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Worldwide watching: Many American allies are troubled, and threatened, by Donald Trump’s foreign policy

The Economist on Mexico - Thu, 02/02/2017 - 10:48
Print section Print Rubric:  The executive order on visas and refugees is not the only worry other countries have about Trump’s America Print Headline:  The world, watching Print Fly Title:  How America’s allies see it UK Only Article:  standard article Issue:  An insurgent in the White House Fly Title:  Worldwide watching Main image:  Maybe we won’t always have Paris Maybe we won’t always have Paris WITHIN hours of signing his executive order restricting travel from seven Muslim countries, President Donald Trump called King Salman of Saudi Arabia to discuss closer ties. “Trump reassures the allies…and the travel restrictions befuddle the world”, read the front-page banner of Asharq Al-Alawsat, a newspaper owned by the king’s son, on the following day. Some of America’s allies may be reassured; but many of them are aghast at a foreign policy that seems determined ...
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No warm welcome: How Donald Trump’s immigration edict will affect American tourism

The Economist on Mexico - Mon, 01/30/2017 - 17:47
Main image:  THERE are many ways to look at Donald Trump’s decision to ban travellers from seven countries with predominantly Muslim populations. Whether Mr Trump's order is legal, moral or self-defeating has been discussed at length elsewhere on this site. Here on Gulliver, however, we are mostly concerned with what the move means for the future of travel to America.The executive order which the president signed on January 27th restricts immigration from Iran, Iraq, Sudan, Syria, Libya, Somalia and Yemen. Mr Trump says the aim of the edict is to thwart terrorism. It affects travellers on all types of visas (other than diplomatic and UN ones) and refugees and will be in force for 90 days (indefinitely in the case of Syrian refugees). It is still unclear exactly what it means for dual nationals or those with green cards, although Reince Priebus, the White House chief of staff, said that American green card holders would be unaffected. Those who have recently visited any of the proscribed countries may be subject to extra scrutiny. Boris Johnson, Britain’s foreign secretary, said Britons with dual nationality who had not recently travelled to one of the seven countries would not be hit by the ban.The direct impact to tourism of a travel ban from these countries will be small. Each sends a piddling ...
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Tijuana in a tizzy: How a Mexican border city is reacting to President Trump

The Economist on Mexico - Sun, 01/29/2017 - 19:44
Print section UK Only Article:  standard article Fly Title:  Tijuana in a tizzy Main image:  20170204_blp907.jpg UNLIKE conventional wars, the one that has broken out between Mexico and the United States is not starting on the border. Some 178,000 people still cross over daily from Tijuana to San Diego, 33km (21 miles) away, through the busiest border post between the two countries. The Mexican city is home to an estimated 100,000 Americans, many of whom commute to jobs in the United States. But the conflict that Donald Trump has provoked with Mexico is causing unease, even dread in Tijuana, a city of 1.7m people. “We’re heading for confrontation,” says David Mayagoitia of the Tijuana economic development corporation. “It’s just the details that are still to be discovered.” José Luis, a driver, fears that “Trump will declare war,” an actual shooting war, “if we don’t pay for the wall.” This is far-fetched, but one can see why Mexicans are worried. Mr Trump’s executive order to start building his long-threatened border wall was among the 14 he signed during his extraordinary first week in office. It also calls for an ...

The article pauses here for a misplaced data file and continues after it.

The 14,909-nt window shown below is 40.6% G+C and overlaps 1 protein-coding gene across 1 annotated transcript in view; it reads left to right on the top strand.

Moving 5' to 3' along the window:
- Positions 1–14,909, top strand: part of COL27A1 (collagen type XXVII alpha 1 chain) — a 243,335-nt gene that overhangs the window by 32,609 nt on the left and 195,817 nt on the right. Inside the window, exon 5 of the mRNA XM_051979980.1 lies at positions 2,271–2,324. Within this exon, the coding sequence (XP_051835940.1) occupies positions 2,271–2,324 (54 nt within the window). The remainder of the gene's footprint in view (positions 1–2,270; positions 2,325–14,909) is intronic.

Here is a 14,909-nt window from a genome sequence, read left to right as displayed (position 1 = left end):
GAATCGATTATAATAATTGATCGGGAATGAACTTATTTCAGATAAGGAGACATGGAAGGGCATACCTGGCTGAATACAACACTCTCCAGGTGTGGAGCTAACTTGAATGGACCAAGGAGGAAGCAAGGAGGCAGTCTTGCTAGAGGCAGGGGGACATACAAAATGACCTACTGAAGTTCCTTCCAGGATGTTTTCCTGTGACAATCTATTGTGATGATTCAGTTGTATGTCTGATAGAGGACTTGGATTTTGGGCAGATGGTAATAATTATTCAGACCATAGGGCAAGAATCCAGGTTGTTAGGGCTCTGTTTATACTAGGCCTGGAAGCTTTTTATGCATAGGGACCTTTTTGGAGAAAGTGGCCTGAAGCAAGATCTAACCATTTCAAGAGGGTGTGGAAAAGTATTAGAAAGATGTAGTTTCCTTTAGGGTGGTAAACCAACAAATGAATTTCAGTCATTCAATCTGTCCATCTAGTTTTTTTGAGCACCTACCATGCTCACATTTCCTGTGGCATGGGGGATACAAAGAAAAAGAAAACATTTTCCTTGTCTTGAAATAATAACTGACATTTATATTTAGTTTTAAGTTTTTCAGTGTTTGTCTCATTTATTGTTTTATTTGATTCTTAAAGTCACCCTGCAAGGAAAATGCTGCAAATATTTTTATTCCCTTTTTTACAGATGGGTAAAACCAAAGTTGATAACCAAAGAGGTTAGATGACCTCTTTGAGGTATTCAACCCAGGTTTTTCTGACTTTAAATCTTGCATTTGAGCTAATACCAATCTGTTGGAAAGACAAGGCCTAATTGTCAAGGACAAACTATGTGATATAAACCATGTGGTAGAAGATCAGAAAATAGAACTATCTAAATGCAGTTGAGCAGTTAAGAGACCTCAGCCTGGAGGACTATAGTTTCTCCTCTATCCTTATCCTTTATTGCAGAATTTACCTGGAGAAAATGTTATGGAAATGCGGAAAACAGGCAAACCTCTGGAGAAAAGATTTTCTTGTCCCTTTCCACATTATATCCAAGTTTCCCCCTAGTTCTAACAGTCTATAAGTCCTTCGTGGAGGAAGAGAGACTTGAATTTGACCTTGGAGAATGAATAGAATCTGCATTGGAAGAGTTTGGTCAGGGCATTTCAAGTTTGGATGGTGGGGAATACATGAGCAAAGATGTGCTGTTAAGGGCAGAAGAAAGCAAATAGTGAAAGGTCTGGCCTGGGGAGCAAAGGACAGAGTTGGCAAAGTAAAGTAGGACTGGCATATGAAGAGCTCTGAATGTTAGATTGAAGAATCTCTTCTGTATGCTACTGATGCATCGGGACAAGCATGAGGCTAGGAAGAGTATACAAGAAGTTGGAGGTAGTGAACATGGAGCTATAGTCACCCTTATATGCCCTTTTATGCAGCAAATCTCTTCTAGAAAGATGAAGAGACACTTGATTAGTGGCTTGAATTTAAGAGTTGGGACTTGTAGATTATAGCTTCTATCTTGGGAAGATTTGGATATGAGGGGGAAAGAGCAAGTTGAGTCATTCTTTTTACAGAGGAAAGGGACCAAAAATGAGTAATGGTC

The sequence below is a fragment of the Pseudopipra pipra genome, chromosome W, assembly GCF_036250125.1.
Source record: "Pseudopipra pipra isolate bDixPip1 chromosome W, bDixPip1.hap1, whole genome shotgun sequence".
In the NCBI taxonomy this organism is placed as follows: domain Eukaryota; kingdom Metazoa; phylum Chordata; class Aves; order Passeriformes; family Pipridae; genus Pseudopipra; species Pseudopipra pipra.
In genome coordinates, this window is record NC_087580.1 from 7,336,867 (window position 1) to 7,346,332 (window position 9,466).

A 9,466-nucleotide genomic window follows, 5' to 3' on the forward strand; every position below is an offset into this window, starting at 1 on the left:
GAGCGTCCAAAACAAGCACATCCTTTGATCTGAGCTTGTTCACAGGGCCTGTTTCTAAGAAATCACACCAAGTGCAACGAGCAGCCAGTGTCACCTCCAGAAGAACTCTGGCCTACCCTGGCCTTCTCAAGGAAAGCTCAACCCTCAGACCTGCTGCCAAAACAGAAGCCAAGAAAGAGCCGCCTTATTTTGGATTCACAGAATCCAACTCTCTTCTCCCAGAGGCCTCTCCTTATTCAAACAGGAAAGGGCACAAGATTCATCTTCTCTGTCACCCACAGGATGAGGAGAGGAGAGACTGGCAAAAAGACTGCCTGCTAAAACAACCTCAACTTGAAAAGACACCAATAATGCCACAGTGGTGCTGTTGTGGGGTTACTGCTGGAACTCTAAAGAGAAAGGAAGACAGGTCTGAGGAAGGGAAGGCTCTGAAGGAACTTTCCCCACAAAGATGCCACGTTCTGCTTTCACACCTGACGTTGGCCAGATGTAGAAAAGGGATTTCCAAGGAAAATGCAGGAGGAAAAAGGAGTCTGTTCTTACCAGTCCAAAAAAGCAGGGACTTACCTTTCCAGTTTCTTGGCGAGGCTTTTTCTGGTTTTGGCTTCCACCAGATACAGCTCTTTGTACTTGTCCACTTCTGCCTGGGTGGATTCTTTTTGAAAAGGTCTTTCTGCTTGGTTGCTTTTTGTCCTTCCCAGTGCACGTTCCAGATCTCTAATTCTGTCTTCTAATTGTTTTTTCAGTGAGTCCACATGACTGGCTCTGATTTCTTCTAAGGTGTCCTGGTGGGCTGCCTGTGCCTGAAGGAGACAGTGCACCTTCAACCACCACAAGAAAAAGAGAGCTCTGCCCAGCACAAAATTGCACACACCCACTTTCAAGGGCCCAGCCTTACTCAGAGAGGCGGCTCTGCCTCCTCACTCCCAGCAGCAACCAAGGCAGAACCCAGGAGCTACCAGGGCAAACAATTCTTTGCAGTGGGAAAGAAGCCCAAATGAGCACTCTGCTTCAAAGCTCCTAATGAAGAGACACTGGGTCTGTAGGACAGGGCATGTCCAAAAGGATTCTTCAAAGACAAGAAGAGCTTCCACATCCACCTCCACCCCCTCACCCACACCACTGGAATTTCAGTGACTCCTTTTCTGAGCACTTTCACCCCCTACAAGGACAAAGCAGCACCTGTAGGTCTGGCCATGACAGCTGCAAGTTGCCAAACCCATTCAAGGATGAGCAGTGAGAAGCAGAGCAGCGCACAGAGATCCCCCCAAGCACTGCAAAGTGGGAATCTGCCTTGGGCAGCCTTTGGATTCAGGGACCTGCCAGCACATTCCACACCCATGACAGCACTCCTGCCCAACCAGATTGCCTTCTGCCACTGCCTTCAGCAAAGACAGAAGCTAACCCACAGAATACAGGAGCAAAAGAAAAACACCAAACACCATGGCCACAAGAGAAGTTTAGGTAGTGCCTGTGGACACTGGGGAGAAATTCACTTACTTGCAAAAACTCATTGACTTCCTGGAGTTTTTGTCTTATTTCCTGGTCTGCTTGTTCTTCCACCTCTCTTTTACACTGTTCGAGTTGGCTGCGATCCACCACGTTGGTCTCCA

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Taxing the poor: Making protectionism unpopular again

The Economist on Mexico - Fri, 01/27/2017 - 15:14
BACK in 1906, an insurgent politician called Joseph Chamberlain (once known as Radical Joe, he had switched to the Conservatives over home rule for Ireland*) lured the government into a campaign in favour of tariffs. The result was a devastating defeat for the Conservatives. The opposition Liberal party recognised that tariffs were a tax on the goods bought by the poor, particularly on food, and warned that the policy would lead to a "smaller loaf". They portrayed tariffs as "stomach taxes".A hundred years ago, then, it was easy to make protectionism unpopular. Despite the prosperity brought by 70 years under a more open trading system, it now seems that opinion may have changed: tariffs are favoured by "populist" politicians.**The trick for modern populists has been to focus on the positive benefits to American workers in terms of jobs, rather than the adverse impact on consumers. In fact, protectionism is highly unlikely to restore American manufacturing jobs, which are under threat from automation as well as globalisation, as our recent briefing showed. That is partly because in a world of low tariffs, consumers have become pretty blasé about buying goods from all over the world. "You don't know what you've got until you lose it" as John Lennon sang. Even the small level of existing tariffs fall most heavily on the poor, academics reckon, reducing the after-tax ...